So they rushed me back into surgery, it’s a five or six-hour surgery. They put me on this life support machine, and I ended up being on it for 10 days in a coma. So it wasn’t until January 10th when I woke up. And the way that this life support machine works is it takes all of the blood and oxygen and circulation from your extremities to pump everything into your core organs to keep everything pumping and running strong, while your organs kind of kick back in a little bit.
Most people who are on the machine or on it for a day or two, and I was on it for 10. Which means that for 10 days, my extremities weren’t getting any blood oxygen or circulation, so I guess long stories long at this point, I’ve been talking so long…but long story long… when I woke up from the coma, I had been on that machine so long that I had learned that because it was so long without my arms and legs receiving any blood oxygen or circulation that they had died and I was going to have to have all four limbs amputated.
I am sitting here right now talking with you, literally half the man I used to be, and I don’t have any of my limbs, but God saved my life, and that’s a pretty goods tinkin in trade off to me. I still get to be here. Be a dad to my kids and my family, and I’m just very thankful.
It’s been quite a journey. There’s a hundred other things that I could share right now, but that’s what happened to me …Right there.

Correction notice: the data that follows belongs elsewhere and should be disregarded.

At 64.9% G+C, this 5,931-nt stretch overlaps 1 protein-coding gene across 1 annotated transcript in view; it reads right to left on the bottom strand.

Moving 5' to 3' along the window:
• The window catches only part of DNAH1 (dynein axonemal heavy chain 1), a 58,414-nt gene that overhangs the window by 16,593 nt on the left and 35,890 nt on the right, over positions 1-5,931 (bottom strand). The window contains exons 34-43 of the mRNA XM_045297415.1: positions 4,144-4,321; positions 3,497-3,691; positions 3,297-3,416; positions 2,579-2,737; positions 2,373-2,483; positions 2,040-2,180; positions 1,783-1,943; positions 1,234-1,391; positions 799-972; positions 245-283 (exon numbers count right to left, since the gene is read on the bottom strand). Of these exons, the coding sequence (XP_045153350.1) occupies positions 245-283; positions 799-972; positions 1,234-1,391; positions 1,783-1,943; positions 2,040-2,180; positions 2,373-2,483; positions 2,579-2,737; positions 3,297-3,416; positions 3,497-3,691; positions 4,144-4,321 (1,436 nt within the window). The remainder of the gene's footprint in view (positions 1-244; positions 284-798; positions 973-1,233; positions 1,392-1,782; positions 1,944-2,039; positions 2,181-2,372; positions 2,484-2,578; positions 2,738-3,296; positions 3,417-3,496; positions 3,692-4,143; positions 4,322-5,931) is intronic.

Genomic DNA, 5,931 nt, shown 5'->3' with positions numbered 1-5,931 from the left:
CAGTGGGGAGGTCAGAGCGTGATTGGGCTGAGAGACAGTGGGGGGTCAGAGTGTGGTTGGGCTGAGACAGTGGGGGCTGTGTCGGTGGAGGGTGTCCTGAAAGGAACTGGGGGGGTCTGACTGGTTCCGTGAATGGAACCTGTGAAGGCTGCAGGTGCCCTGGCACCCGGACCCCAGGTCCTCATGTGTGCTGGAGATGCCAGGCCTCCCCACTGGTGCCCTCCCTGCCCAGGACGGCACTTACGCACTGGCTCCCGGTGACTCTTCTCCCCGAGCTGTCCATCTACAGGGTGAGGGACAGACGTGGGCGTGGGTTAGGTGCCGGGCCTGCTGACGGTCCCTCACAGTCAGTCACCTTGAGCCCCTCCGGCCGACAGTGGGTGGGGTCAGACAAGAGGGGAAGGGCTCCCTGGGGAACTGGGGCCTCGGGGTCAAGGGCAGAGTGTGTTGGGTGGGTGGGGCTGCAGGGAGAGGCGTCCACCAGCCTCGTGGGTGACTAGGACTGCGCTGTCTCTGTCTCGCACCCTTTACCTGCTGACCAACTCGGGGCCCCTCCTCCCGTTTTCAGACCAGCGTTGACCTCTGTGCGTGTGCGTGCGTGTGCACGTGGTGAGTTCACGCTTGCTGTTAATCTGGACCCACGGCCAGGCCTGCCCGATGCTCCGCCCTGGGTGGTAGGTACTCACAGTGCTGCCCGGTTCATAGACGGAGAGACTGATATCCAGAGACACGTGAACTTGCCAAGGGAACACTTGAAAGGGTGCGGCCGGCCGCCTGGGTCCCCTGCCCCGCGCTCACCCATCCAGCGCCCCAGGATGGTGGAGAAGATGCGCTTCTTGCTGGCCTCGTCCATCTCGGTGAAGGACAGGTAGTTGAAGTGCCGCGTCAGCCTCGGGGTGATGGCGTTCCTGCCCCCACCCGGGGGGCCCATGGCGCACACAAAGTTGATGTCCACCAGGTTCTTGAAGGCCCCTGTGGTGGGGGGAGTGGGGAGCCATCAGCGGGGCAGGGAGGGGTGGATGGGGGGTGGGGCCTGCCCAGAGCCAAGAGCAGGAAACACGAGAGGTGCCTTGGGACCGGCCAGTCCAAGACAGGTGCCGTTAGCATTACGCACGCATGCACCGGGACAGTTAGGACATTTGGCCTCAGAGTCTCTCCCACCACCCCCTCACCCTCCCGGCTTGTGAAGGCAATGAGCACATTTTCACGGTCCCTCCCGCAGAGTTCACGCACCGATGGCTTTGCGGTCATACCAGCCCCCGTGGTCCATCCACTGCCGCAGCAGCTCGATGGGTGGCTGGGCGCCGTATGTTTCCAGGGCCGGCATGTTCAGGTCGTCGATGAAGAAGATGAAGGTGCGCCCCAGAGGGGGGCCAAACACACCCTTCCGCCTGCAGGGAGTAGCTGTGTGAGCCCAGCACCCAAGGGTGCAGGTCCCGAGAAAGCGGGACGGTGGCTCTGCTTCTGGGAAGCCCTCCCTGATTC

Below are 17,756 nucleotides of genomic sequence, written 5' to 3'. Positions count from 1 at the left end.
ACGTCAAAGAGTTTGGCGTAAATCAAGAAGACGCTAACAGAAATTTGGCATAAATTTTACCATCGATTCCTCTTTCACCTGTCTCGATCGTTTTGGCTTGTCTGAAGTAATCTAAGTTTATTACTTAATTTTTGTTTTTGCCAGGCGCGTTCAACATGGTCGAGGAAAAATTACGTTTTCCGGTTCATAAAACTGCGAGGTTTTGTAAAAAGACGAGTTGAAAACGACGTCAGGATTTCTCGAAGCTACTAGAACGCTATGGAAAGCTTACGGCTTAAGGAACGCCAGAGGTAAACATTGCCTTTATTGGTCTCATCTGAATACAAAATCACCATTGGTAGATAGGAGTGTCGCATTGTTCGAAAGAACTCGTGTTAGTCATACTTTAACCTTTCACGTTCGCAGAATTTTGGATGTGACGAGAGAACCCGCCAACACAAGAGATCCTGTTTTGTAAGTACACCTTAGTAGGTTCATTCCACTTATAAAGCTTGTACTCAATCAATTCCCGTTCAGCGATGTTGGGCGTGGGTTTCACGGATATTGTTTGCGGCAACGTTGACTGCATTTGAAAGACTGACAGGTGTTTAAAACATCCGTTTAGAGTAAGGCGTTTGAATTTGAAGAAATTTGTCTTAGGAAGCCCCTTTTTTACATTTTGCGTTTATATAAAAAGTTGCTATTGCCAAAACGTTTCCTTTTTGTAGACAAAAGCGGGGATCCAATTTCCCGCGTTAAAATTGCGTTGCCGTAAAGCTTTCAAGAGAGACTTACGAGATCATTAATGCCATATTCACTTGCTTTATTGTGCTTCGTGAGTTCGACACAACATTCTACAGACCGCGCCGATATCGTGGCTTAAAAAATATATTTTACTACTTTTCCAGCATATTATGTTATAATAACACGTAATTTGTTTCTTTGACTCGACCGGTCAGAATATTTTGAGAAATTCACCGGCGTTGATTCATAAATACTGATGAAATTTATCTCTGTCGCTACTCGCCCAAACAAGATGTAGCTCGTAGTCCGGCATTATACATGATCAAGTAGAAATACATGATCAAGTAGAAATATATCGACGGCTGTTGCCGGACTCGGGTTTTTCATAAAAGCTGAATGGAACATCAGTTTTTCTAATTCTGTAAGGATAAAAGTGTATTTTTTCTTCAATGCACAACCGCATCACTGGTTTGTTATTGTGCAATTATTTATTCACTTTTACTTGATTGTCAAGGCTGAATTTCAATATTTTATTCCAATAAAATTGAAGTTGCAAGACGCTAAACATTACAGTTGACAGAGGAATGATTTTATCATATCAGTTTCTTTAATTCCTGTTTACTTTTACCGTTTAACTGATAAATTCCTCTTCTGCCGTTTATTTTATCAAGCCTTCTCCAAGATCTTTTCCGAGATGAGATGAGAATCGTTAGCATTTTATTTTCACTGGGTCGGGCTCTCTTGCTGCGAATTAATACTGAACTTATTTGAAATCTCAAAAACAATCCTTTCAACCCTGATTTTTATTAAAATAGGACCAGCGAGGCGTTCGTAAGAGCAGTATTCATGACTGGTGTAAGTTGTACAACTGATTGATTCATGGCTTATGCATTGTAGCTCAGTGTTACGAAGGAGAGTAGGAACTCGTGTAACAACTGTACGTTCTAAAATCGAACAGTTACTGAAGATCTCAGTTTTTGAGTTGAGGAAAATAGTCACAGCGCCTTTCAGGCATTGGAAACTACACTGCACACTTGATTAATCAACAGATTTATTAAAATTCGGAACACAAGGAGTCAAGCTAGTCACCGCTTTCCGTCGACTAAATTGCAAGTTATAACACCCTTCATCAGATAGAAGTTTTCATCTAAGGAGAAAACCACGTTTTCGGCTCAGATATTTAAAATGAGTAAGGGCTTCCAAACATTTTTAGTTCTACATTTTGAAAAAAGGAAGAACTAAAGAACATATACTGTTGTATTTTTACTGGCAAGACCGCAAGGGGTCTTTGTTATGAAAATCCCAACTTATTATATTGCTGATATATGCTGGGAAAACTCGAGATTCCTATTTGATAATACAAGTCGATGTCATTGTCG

Paul: What a story, Gary, and thank you so much for sharing it with us, but how powerful to see your smile and your excitement about life amid such tragic circumstances. Talk to me about how God has given you that type of spirit, and how can you be such an optimist.
Gary: Yeah, so this is literally my most favorite part of this whole story. I just kind of gave you my medical trauma story there, but I’ve committed to Christ since the day I comprehended what was happening to me, that until I figure out why he allowed this to happen to me, I was just going to say yes, and walk through any door that He opened for me. Just a commitment I made very early on, which even led me to right here, right now, having this conversation with you.
But there’s a couple of things that ran through my head and then I’m going to flip the script on you and maybe everybody who’s listening here, the very first verse that came to my head, and I promise you guys, I am not in any way, shape or form some super Christian here, so this is straight from the Lord, because I would not have the strength in my own power to have these thoughts.
But my very first thought when I learned about my amputation is the verse in the Book of Job, chapter 1, verse 21, it says, The Lord gives and the Lord takes away. And I was just reminded so much about how much the Lord has given me my entire life. Anything I wanted or needed. I didn’t really need for anything growing up, and in my adult life. He’s given me a ton and I just needed to wrap my mind around the fact that right now in my life, it’s just taking away time, the Lord gives, and the Lord takes away. And right now, He thinks its time to take away my hands and my legs. But the good news is the verse doesn’t end there!
The Lord gives and the Lord takes away, but blessed be the name of the Lord. So whether He’s giving or whether He’s taking away that God’s still good and still faithful. Blessed be the name of the Lord.